I thought about this for a while, and even though at the time I drank coffee and beer a few times per week, though almost never at the same time, I decided I wasn't addicted to anything I ate or drank, and I don't think I consumed enough of anything for it to do damage of note. I decided that my only addiction---at least among habits and things I do---is running.
It's more an addition to pride, but that's another post altogether. The point is that quitting running is, for me, not really a possibility. I didn't run for eight weeks at the end of last year, but then I had to start again. I've gone longer periods of time running just two or three days per week, but that's still regular running, and I could still crack 16 minutes for a 5k. But as soon as I got served on a silver platter, I was back in the saddle, looking for my next quick fix.
Running is healthy, right? It's not a vice, is it? Considering that when I'm seriously training, I spend at least one week per month extremely tired and some degree of sick, I'm not too sure. And then there's the time I could be spending doing any of my other hobbies. That bothers me to think of everything I could be doing: how many books I could have read, how much I could have written, how good I might be at playing the drums, or what kind of fun stuff I could have gotten into with my friends.
But those are the sacrifices we make as runners. About 20% of our waking hours are dedicated directly to the sport, and the rest of our time is planned around it. Runners earn a lot of respect with their ability to make sacrifices for one end: not to sacrifice The Gift. It's a noble cause to chase our bodies' limits and our athletic dreams, or is it? My running doesn't help anybody but me, at least not like being a doctor helps people stay healthy, or like teachers educate youngsters. It's merely another pursuit of ego, like Ultimate Fighting Championship or a beauty contest, or a social event, like a keg party or a trip to an amusement park, nothing more. A man is not great because he chooses to forego a lifestyle, a career, or any of life's pleasures to become the fastest runner he can be. He may become a great runner, but not a great man. With the exception of those runners who feed their families with prize money, all great runners became great for one reason: themselves. Call it pride, desire, will, ego, narcissism, ambition, whatever you want; it's all the same.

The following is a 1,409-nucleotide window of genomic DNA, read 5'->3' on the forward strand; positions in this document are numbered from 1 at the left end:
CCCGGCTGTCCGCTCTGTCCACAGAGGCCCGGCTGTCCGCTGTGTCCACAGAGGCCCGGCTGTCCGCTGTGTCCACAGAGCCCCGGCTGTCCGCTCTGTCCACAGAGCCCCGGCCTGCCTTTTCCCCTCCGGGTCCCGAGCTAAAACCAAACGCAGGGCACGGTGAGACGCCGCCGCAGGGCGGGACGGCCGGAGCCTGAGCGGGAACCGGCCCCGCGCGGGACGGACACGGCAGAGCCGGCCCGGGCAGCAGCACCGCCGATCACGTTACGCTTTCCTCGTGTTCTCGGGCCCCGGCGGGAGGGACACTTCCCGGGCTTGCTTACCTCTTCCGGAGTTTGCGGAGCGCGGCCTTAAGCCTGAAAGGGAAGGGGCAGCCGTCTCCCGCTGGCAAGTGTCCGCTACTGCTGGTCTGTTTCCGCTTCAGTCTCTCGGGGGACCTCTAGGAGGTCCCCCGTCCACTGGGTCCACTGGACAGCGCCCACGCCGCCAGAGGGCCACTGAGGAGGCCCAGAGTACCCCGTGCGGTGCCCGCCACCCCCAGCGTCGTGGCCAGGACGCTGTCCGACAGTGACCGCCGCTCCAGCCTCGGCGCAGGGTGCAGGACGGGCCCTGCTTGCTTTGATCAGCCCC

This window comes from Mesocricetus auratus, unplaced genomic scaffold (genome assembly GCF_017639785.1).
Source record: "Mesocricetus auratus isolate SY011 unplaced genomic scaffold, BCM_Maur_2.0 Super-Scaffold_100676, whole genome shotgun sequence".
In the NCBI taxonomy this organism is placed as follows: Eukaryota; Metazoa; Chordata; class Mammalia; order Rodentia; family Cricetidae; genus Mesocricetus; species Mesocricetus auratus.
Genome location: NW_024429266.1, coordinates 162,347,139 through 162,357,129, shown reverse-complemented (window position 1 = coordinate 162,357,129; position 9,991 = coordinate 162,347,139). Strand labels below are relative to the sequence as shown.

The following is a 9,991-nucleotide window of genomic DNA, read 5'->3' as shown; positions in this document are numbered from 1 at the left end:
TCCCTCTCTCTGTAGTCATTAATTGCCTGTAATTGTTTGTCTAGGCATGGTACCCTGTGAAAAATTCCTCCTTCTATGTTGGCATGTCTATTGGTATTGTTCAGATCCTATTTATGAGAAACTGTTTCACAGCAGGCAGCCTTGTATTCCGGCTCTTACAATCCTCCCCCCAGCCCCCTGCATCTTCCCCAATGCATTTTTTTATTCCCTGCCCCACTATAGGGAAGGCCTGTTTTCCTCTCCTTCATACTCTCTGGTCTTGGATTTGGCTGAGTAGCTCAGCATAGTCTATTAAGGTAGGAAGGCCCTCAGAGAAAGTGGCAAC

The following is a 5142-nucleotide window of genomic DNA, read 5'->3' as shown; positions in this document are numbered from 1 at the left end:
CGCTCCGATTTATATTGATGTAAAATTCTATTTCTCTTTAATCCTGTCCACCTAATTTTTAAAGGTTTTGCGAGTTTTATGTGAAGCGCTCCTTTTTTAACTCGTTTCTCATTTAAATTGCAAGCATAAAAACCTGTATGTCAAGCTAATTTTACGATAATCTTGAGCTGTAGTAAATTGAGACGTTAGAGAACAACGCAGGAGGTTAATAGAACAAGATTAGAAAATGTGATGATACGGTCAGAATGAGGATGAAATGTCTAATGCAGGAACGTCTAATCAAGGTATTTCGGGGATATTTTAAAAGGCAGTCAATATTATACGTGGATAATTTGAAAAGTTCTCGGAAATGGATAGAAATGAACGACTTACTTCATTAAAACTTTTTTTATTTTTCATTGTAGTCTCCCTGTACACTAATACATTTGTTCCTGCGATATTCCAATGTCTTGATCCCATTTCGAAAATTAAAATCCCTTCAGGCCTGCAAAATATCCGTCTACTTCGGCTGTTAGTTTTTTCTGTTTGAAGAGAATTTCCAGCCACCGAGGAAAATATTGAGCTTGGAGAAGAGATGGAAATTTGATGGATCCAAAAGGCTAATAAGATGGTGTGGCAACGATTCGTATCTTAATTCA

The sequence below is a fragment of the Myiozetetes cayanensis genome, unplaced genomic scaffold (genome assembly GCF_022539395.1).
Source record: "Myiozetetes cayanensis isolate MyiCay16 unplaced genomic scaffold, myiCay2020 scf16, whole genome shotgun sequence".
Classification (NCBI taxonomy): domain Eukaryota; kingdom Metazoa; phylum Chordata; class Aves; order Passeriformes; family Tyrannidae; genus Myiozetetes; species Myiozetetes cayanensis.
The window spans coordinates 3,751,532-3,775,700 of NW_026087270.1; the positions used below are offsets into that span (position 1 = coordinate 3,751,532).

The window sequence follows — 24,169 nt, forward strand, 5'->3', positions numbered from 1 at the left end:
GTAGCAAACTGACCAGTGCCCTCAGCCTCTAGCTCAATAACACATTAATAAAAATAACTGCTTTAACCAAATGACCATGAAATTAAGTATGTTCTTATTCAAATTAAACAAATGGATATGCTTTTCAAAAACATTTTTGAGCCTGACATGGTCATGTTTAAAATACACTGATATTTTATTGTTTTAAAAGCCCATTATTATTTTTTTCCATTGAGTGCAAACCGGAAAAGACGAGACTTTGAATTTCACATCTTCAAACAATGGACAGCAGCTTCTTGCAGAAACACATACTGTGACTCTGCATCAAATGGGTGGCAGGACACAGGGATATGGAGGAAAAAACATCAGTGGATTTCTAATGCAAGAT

I don't want to tear down our sport, I just have this welling feeling inside of me that we should stop holding our performances and sacrifices on a pedestal, and recognize running as a narcissistic, hedonistic pasttime that can be enjoyed with others and feels good when it's over, like sex.
That being said, I enjoy taking names, bashing heads, cracking skulls, digging deep, dropping the hammer, rolling out, and unwinding my wound-up speed on anybody who chooses to race me. And that's what I'm going to keep on doing, when I can. But I'm not going to look at myself or anyone else like I would look at Mother Theresa simply because they got 120 miles in last week. That's your choice; this is my choice; we're all after the same thing.
Fortune and glory, kid. Fortune and glory.